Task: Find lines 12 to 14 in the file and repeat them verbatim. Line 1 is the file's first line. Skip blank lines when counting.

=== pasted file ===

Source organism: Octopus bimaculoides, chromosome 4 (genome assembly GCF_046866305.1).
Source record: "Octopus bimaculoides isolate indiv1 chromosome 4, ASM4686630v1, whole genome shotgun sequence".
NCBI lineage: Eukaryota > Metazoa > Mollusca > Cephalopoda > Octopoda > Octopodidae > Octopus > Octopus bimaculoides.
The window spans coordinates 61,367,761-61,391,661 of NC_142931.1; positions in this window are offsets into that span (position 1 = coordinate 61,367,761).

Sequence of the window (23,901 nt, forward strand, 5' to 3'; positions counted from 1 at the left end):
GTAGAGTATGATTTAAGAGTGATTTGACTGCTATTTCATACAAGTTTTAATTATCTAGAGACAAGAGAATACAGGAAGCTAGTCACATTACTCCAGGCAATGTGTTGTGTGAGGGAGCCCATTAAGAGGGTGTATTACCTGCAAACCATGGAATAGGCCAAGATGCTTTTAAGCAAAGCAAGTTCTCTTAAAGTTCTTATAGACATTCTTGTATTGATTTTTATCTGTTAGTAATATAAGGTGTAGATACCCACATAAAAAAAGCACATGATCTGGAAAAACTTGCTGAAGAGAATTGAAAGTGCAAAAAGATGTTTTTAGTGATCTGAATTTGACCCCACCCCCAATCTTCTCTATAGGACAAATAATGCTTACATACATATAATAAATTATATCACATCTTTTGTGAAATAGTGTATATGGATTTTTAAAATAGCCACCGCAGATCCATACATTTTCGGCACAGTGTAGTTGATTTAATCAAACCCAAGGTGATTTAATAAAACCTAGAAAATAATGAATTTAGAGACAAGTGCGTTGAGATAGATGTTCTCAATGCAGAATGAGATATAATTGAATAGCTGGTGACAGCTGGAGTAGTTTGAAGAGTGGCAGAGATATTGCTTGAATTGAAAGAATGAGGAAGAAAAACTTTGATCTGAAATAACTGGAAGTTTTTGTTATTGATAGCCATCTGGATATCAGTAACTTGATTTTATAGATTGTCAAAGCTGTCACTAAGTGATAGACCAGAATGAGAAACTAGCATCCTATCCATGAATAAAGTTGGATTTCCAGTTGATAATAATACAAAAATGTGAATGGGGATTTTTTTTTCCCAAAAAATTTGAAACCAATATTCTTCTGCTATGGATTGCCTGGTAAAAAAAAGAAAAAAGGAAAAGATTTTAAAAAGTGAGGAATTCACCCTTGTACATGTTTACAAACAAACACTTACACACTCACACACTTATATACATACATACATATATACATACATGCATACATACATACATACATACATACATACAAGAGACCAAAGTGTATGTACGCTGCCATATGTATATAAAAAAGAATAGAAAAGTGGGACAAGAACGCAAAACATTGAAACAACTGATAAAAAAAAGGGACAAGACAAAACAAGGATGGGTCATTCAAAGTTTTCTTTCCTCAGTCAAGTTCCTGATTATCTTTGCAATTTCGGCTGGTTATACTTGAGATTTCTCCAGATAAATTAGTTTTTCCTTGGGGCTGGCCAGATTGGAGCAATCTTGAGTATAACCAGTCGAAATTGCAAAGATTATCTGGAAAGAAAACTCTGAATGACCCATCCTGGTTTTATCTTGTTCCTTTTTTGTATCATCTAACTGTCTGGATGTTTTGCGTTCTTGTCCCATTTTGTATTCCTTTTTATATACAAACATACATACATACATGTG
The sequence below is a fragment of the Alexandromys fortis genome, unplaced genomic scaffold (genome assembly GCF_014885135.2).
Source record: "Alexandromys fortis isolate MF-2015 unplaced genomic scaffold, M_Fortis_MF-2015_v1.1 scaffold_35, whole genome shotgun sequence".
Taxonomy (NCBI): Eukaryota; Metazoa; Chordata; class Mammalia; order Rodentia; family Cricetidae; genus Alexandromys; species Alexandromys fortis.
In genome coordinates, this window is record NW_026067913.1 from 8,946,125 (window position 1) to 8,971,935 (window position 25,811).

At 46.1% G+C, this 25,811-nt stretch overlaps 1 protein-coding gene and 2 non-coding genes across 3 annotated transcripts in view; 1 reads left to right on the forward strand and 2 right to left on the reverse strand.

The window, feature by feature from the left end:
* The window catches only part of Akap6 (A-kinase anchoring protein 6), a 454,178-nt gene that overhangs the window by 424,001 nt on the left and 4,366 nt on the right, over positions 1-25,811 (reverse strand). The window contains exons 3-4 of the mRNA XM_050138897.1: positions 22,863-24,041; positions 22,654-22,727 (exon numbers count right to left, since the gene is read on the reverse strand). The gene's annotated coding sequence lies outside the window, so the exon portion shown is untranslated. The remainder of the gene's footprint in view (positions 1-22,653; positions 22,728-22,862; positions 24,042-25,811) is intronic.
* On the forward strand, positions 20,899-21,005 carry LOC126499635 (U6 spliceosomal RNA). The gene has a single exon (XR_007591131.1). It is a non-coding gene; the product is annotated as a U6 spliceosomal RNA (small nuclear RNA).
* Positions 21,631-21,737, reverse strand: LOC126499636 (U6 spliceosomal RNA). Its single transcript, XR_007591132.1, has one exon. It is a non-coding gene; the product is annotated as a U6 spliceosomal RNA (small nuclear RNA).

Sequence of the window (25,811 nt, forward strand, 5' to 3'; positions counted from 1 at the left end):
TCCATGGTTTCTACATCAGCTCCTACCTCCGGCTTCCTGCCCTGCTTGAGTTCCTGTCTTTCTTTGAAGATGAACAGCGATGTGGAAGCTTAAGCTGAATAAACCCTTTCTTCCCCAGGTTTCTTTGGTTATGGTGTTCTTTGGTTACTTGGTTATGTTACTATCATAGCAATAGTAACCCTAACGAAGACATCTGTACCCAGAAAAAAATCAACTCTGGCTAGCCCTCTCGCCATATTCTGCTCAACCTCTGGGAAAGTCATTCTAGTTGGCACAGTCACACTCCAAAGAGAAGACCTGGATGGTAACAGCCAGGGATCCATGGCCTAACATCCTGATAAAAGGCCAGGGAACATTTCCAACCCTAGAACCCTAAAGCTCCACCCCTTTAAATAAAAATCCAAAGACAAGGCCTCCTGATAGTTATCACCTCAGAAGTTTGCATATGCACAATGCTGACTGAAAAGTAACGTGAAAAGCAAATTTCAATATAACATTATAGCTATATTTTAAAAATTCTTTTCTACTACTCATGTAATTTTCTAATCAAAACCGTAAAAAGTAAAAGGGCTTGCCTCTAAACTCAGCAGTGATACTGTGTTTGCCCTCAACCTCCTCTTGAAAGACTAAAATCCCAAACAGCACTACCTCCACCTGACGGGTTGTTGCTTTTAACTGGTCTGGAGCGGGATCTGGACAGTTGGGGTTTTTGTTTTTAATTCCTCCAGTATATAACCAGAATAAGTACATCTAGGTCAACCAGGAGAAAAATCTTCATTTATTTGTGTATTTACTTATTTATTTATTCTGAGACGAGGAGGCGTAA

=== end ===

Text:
The window, feature by feature from the left end:
* The window catches only part of Akap6 (A-kinase anchoring protein 6), a 454,178-nt gene that overhangs the window by 424,001 nt on the left and 4,366 nt on the right, over positions 1-25,811 (reverse strand). The window contains exons 3-4 of the mRNA XM_050138897.1: positions 22,863-24,041; positions 22,654-22,727 (exon numbers count right to left, since the gene is read on the reverse strand). The gene's annotated coding sequence lies outside the window, so the exon portion shown is untranslated. The remainder of the gene's footprint in view (positions 1-22,653; positions 22,728-22,862; positions 24,042-25,811) is intronic.
* On the forward strand, positions 20,899-21,005 carry LOC126499635 (U6 spliceosomal RNA). The gene has a single exon (XR_007591131.1). It is a non-coding gene; the product is annotated as a U6 spliceosomal RNA (small nuclear RNA).